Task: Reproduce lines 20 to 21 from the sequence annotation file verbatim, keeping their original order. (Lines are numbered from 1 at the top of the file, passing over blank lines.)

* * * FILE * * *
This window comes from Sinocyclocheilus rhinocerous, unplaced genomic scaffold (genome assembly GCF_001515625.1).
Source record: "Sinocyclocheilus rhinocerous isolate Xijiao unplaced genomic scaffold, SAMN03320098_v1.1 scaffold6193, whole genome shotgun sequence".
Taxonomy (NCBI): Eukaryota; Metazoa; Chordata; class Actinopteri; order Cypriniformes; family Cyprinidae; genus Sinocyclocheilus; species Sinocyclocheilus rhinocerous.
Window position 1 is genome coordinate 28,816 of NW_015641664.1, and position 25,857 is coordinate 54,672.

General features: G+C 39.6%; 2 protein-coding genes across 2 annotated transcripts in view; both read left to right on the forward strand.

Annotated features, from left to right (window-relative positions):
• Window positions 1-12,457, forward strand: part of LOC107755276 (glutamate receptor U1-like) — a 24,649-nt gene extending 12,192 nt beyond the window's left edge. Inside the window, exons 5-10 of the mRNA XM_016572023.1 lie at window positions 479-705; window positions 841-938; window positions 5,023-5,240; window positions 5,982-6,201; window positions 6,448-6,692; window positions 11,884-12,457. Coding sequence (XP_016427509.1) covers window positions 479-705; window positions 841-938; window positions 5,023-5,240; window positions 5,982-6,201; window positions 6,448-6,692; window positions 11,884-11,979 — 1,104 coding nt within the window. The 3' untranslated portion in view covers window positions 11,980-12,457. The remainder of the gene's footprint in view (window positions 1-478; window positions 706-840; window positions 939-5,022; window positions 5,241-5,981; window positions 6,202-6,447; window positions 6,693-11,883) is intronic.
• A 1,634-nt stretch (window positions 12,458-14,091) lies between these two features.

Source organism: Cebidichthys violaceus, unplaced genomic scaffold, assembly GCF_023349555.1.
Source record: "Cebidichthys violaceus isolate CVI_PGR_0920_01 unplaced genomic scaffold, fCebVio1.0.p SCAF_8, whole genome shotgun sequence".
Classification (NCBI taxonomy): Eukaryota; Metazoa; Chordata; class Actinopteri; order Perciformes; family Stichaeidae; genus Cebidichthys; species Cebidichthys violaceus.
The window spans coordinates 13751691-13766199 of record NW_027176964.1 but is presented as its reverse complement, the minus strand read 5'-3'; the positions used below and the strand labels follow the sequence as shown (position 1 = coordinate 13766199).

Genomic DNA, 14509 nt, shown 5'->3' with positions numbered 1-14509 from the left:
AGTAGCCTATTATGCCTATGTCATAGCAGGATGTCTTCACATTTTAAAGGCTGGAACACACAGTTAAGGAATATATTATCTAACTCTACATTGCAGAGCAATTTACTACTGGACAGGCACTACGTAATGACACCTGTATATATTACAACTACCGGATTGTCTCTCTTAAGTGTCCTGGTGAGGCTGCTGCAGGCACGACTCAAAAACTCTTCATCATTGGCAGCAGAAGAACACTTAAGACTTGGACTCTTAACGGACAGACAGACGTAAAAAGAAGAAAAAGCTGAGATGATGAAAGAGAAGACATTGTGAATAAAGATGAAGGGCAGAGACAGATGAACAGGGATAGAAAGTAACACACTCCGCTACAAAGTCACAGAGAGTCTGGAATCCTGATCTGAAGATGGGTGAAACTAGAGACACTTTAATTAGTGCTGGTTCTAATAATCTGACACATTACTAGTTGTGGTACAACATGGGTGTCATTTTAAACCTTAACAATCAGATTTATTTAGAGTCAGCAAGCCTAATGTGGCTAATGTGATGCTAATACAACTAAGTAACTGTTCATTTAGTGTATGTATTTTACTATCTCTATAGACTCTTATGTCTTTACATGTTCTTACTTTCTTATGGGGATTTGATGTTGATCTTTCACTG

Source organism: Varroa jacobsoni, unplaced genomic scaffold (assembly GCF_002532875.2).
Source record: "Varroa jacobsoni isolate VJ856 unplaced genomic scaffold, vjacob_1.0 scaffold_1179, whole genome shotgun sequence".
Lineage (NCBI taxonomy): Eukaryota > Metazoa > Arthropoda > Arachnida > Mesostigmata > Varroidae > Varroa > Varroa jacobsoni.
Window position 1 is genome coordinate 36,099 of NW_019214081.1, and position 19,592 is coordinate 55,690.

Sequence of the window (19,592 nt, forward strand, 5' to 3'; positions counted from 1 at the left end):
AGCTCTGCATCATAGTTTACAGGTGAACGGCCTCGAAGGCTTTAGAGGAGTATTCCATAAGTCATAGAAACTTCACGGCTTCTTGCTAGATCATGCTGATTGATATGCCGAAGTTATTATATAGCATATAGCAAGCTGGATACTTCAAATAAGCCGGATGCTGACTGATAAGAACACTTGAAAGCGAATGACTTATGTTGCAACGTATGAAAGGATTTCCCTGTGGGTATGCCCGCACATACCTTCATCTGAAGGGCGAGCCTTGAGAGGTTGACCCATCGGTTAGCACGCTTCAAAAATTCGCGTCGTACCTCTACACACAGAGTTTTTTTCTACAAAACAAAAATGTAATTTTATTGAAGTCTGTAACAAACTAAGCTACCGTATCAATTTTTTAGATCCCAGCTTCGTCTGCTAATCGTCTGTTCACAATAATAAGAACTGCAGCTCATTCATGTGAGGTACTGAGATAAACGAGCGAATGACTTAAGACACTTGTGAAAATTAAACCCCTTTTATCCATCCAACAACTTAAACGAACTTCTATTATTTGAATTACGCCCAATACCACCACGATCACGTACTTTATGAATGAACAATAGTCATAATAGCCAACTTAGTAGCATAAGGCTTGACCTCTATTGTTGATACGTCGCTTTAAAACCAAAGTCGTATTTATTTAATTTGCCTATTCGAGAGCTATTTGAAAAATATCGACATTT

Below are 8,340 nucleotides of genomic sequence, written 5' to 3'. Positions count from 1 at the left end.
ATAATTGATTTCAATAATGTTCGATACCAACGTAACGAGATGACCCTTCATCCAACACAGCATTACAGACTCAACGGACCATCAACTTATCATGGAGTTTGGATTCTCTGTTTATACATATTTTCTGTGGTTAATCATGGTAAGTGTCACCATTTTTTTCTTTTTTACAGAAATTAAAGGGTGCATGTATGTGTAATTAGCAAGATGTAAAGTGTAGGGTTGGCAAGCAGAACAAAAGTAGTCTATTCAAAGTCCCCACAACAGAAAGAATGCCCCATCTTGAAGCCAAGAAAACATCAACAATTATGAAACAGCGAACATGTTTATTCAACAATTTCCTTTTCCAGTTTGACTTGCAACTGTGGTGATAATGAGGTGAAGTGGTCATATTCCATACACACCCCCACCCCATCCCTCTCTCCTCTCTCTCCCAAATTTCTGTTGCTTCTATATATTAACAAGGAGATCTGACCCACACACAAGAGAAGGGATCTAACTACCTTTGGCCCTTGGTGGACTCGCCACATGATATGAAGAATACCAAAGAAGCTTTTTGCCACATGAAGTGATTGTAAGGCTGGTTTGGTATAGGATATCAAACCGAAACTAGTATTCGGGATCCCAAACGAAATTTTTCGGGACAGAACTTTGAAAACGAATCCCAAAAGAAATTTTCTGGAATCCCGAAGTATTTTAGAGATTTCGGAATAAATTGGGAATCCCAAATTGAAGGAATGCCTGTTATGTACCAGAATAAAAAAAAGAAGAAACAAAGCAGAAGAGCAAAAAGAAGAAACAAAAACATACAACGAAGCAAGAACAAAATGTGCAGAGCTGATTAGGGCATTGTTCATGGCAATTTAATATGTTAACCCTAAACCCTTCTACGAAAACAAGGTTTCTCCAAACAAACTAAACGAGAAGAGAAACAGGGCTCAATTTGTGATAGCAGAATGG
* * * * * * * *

AGCTCTGCATCATAGTTTACAGGTGAACGGCCTCGAAGGCTTTAGAGGAGTATTCCATAAGTCATAGAAACTTCACGGCTTCTTGCTAGATCATGCTGATTGATATGCCGAAGTTATTATATAGCATATAGCAAGCTGGATACTTCAAATAAGCCGGATGCTGACTGATAAGAACACTTGAAAGCGAATGACTTATGTTGCAACGTATGAAAGGATTTCCCTGTGGGTATGCCCGCACATACCTTCATCTGAAGGGCGAGCCTTGAGAGGTTGACCCATCGGTTAGCACGCTTCAAAAATTCGCGTCGTACCTCTACACACAGAGTTTTTTTCTACAAAACAAAAATGTAATTTTATTGAAGTCTGTAACAAACTAAGCTACCGTATCAATTTTTTAGATCCCAGCTTCGTCTGCTAATCGTCTGTTCACAATAATAAGAACTGCAGCTCATTCATGTGAGGTACTGAGATAAACGAGCGAATGACTTAAGACACTTGTGAAAATTAAACCCCTTTTATCCATCCAACAACTTAAACGAACTTCTATTATTTGAATTACGCCCAATACCACCACGATCACGTACTTTATGAATGAACAATAGTCATAATAGCCAACTTAGTAGCATAAGGCTTGACCTCTATTGTTGATACGTCGCTTTAAAACCAAAGTCGTATTTATTTAATTTGCCTATTCGAGAGCTATTTGAAAAATATCGACATTT

Below are 8,340 nucleotides of genomic sequence, written 5' to 3'. Positions count from 1 at the left end.